Patrick: There has been a lot of digital ink spilled on the subject of the predictable nature of the structure of the Star Wars films. Whether we’re talking about the Campbellian Hero’s Journey or some kind of impossibly orchestrated ring-based super structure, or just the fact that Force Awakens hits all the same beats as A New Hope, everyone likes to image that they know how a Star Wars story is going to go. Hell, even the interquel nature of the Star Wars comic book series forces the reader to apply all kinds of knowledge about how they already know the story ends. There are — presumably — no surprises to be found between the 4th and 5th episodes of a ubiquitous series based on the culturally omnipresent mono-myth. But writer Jason Aaron is aggressively mucking with structure in this story arc, “The Last Flight of the Harbinger,” and issue 23 finally starts to marry disparate story threads and character beats into genuinely harrowing conflict.

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Han Solo 3

han solo 3

Today, Patrick and Michael are discussing Han Solo 3, originally released August 31st, 2016. As always, this article contains SPOILERS.

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Leia: I thought you decided to stay.
Han: Well the bounty hunter we ran into on Ord Mantell changed by mind.

Patrick: For all of the galaxy-wide history implied in the original Star Wars trilogy, there’s not much personal history being suggested. Luke led an aggressively boring life before meeting up with the droids, and even the characters that should  have interesting lives — like Obi-Wan and Leia — have their histories trumped by the political movements that sprung up around them. Obi-Wan’s history isn’t really his own, it’s the history of the Jedi Knights; Leia’s history is that of the Rebellion. Only Han Solo has an implied history that seems driven by his own actions and desires. Even in A New Hope, we know that he has personal beef with a local gangster, and also appears to have a relationship with a bounty hunter who’s tracked him to the Cantina. Writer Marjorie Liu brings that same spirit of cause-and-effect personal history to Han Solo 3, doubling down on the importance of Han’s relationships whether we’ve already seen them on the page or not. Continue reading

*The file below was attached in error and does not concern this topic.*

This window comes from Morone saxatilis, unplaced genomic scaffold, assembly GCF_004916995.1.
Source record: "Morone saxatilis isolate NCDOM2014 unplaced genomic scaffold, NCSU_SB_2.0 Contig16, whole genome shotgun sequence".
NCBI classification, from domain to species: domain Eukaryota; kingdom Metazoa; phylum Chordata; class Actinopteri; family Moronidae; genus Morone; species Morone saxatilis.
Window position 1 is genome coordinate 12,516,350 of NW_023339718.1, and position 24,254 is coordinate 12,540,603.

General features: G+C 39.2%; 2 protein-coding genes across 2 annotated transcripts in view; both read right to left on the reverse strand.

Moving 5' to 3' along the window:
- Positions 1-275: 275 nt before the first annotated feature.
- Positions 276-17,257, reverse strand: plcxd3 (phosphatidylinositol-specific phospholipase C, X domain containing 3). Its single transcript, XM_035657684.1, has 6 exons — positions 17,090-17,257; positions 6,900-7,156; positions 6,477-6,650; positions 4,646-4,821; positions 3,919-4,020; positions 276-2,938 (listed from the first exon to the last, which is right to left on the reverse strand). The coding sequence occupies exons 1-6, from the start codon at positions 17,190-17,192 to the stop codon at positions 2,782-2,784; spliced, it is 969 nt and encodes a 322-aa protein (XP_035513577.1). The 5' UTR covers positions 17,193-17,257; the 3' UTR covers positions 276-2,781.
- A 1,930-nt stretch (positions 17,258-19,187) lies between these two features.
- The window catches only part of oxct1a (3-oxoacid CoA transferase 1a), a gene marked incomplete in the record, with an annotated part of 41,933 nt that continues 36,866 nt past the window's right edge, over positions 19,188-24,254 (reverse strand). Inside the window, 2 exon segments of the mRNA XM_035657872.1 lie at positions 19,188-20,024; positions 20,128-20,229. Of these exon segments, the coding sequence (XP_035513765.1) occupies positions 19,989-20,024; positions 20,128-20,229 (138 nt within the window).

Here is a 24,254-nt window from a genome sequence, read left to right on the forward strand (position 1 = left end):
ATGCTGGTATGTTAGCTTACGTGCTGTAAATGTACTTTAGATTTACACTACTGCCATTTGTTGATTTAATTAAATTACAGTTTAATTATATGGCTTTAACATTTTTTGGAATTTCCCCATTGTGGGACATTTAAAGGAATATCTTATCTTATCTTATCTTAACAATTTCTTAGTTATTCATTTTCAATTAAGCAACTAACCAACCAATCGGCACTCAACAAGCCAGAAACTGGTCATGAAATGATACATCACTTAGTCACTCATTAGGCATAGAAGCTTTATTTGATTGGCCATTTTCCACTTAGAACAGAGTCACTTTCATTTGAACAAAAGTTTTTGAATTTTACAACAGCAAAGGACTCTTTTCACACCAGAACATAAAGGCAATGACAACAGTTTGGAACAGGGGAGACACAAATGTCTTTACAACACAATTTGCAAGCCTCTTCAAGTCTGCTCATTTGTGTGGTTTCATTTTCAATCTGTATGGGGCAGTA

Star Wars: Han Solo 1

han solo 1

Today, Michael and Taylor are discussing Star Wars: Han Solo 1, originally released June 15th, 2016.

Taylor: Towards the end of A New Hope, it seems like Han is going to abandon the rebels in their time of need, choosing instead to take his money and run. We all know how the rest of the movie plays out, but what we don’t know is how and why he endears himself to the rebels thereafter. By the time we see Han again in the Empire Strikes Back, he’s a general, and it’s clear he has both the admiration and trust of everyone in the rebellion. But how did this happen? How does Han go from a gallant rogue to a respected general? Why does he join the rebellion instead of paying off the price on his head? Issue one of the Han Solo miniseries has the answers.

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Chewbacca 5

chewbacca 5